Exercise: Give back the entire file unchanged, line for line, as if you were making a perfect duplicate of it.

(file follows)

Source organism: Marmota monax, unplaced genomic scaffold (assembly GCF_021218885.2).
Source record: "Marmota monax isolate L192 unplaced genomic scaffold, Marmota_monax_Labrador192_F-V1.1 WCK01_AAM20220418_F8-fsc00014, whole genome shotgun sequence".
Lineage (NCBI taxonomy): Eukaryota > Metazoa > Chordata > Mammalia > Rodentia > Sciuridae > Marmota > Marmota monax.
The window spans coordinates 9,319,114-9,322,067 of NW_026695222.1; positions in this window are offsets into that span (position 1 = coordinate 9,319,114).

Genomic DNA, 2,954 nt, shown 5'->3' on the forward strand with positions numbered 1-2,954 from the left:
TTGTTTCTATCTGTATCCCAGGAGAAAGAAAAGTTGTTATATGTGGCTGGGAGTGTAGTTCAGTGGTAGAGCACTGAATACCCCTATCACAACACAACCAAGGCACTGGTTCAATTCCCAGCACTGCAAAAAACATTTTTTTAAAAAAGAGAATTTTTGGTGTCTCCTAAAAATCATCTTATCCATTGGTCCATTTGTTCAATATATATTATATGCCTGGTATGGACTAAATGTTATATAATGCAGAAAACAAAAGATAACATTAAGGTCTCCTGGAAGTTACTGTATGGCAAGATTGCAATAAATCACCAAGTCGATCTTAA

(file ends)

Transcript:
Source organism: Marmota monax, unplaced genomic scaffold (assembly GCF_021218885.2).
Source record: "Marmota monax isolate L192 unplaced genomic scaffold, Marmota_monax_Labrador192_F-V1.1 WCK01_AAM20220418_F8-fsc00014, whole genome shotgun sequence".
Lineage (NCBI taxonomy): Eukaryota > Metazoa > Chordata > Mammalia > Rodentia > Sciuridae > Marmota > Marmota monax.
The window spans coordinates 9,319,114-9,322,067 of NW_026695222.1; positions in this window are offsets into that span (position 1 = coordinate 9,319,114).

Genomic DNA, 2,954 nt, shown 5'->3' on the forward strand with positions numbered 1-2,954 from the left:
TTGTTTCTATCTGTATCCCAGGAGAAAGAAAAGTTGTTATATGTGGCTGGGAGTGTAGTTCAGTGGTAGAGCACTGAATACCCCTATCACAACACAACCAAGGCACTGGTTCAATTCCCAGCACTGCAAAAAACATTTTTTTAAAAAAGAGAATTTTTGGTGTCTCCTAAAAATCATCTTATCCATTGGTCCATTTGTTCAATATATATTATATGCCTGGTATGGACTAAATGTTATATAATGCAGAAAACAAAAGATAACATTAAGGTCTCCTGGAAGTTACTGTATGGCAAGATTGCAATAAATCACCAAGTCGATCTTAA